In which a cheerful, sometimes obtuse, young female primary school teacher takes driving lessons with a rage-ridden instructor, helps a child in need, and ultimately finds her Prince Charming. All I knew was that in Happy Go Lucky,  Mike Leigh had come up with this truly repellant character that made people want to gouge her eyes out or spit on the ground with disgust, because she was too damn happy. I put off seeing it, although I was intrigued. Then Nancy asked me to write about it. So I watched the IMDb trailer first and saw as cloying a scene as I could recall, though every millimeter a Mike Leigh joint, with Poppy (Sally Hawkins) in a fabulously fake-y fifties-style flirtation with the handsome and equally fake Tim (Samuel … [Read more...]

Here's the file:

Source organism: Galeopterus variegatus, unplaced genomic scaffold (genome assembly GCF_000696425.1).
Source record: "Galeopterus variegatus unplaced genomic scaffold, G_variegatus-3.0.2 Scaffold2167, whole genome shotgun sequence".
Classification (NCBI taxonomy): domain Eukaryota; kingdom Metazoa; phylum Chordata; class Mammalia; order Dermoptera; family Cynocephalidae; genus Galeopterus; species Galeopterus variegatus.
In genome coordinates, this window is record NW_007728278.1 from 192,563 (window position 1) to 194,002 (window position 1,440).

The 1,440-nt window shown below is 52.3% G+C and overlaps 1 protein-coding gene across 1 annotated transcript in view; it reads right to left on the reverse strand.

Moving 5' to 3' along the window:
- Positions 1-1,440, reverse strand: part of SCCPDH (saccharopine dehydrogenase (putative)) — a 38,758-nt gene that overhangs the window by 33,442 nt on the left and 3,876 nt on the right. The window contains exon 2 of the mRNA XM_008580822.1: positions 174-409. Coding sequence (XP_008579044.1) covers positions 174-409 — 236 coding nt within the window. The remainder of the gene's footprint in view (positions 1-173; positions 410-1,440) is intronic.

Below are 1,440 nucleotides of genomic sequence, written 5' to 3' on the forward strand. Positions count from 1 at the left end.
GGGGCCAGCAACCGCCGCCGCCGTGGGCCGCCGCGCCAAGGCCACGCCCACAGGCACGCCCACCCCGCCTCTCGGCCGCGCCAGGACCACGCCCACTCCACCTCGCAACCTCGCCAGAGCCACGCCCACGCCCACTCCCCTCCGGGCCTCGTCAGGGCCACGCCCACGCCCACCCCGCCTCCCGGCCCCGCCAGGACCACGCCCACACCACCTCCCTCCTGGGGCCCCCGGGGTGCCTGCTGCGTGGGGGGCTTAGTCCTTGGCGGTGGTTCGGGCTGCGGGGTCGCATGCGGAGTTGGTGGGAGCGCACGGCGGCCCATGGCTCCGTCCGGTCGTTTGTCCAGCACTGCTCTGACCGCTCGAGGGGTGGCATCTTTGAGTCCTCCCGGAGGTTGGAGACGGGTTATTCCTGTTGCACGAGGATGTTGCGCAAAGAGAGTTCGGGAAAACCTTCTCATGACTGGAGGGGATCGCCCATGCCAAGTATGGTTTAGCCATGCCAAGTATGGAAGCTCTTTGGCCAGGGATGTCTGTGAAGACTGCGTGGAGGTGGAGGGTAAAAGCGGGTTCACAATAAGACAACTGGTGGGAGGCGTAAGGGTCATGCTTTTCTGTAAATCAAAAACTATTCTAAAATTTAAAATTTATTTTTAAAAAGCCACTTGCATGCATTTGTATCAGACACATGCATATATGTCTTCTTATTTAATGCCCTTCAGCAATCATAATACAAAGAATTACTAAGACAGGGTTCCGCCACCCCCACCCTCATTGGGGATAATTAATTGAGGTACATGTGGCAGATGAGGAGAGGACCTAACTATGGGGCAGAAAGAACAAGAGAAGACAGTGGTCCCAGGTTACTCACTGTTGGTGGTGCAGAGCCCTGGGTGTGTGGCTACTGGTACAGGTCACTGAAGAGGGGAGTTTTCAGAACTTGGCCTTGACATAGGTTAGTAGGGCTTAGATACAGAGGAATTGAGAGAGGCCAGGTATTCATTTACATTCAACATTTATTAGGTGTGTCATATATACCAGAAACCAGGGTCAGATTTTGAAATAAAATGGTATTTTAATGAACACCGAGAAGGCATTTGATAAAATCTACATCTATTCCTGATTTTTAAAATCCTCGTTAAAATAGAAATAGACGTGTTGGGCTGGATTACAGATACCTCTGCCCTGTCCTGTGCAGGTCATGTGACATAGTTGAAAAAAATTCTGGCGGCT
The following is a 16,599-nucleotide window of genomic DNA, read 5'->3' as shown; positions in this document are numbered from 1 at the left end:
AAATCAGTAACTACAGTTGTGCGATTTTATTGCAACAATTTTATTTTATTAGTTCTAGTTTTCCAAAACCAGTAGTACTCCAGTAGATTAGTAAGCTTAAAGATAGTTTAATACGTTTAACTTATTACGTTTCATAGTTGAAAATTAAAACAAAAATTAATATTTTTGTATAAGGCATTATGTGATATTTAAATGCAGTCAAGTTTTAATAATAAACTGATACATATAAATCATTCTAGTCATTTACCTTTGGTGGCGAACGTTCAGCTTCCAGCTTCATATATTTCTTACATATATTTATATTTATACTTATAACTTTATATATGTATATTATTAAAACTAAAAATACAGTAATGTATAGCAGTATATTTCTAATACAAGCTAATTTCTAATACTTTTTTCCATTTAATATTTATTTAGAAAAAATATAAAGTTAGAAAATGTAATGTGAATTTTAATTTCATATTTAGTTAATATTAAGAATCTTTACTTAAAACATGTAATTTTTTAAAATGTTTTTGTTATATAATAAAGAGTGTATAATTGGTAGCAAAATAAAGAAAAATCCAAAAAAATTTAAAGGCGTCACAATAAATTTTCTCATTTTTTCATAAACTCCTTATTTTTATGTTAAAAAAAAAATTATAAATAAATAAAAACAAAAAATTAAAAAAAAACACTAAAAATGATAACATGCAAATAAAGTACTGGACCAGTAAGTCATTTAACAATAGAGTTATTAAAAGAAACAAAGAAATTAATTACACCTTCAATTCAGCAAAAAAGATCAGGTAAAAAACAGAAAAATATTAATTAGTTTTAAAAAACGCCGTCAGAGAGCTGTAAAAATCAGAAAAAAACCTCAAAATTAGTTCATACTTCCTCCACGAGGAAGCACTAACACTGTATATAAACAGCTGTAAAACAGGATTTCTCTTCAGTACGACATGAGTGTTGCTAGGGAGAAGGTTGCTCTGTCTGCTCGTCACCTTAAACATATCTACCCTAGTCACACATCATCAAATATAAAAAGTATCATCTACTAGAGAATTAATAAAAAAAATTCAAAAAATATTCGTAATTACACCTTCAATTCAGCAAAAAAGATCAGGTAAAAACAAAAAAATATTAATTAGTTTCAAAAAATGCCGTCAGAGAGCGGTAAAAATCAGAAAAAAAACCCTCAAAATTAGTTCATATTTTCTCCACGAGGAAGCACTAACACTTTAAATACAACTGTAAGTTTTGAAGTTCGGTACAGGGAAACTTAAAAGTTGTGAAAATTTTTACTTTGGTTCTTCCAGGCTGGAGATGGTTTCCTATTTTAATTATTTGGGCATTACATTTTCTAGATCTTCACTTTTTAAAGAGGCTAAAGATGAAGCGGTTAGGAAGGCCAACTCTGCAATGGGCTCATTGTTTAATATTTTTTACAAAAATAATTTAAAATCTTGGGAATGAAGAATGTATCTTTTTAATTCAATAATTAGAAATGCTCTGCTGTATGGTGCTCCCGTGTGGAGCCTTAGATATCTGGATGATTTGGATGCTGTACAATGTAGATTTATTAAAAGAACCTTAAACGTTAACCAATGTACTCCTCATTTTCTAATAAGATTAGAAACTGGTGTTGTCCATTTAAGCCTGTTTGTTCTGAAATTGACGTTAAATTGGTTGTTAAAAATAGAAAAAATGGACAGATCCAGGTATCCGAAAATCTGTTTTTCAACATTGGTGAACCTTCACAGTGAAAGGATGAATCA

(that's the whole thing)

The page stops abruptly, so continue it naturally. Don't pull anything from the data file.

Six Martinis

The blogosphere is a wonderful thing. I found Sixmartinis and the Seventh Art in my search for a decent picture of the Peter Maloney 4th Street Draw Bridge in San Francisco. Here is her blog's raison de être — "What is the Significance of SIXMARTINIS? in the movie THE BIG KNIFE, Shelley Winters holds all the secrets- and she's been drinking. Jack Palance is worried that she'll find her voice with her sixth martini. This is my voice." Having not found the photographs I want, I am now inspired to return to S.F. and wait for the bridge to open so I can photograph that counterweight in action. Meanwhile, via Sixmartinis, I can catch up with some old films like, Schatten - Eine nachtliche Halluzination (1923), aka Warning Shadows, directed … [Read more...]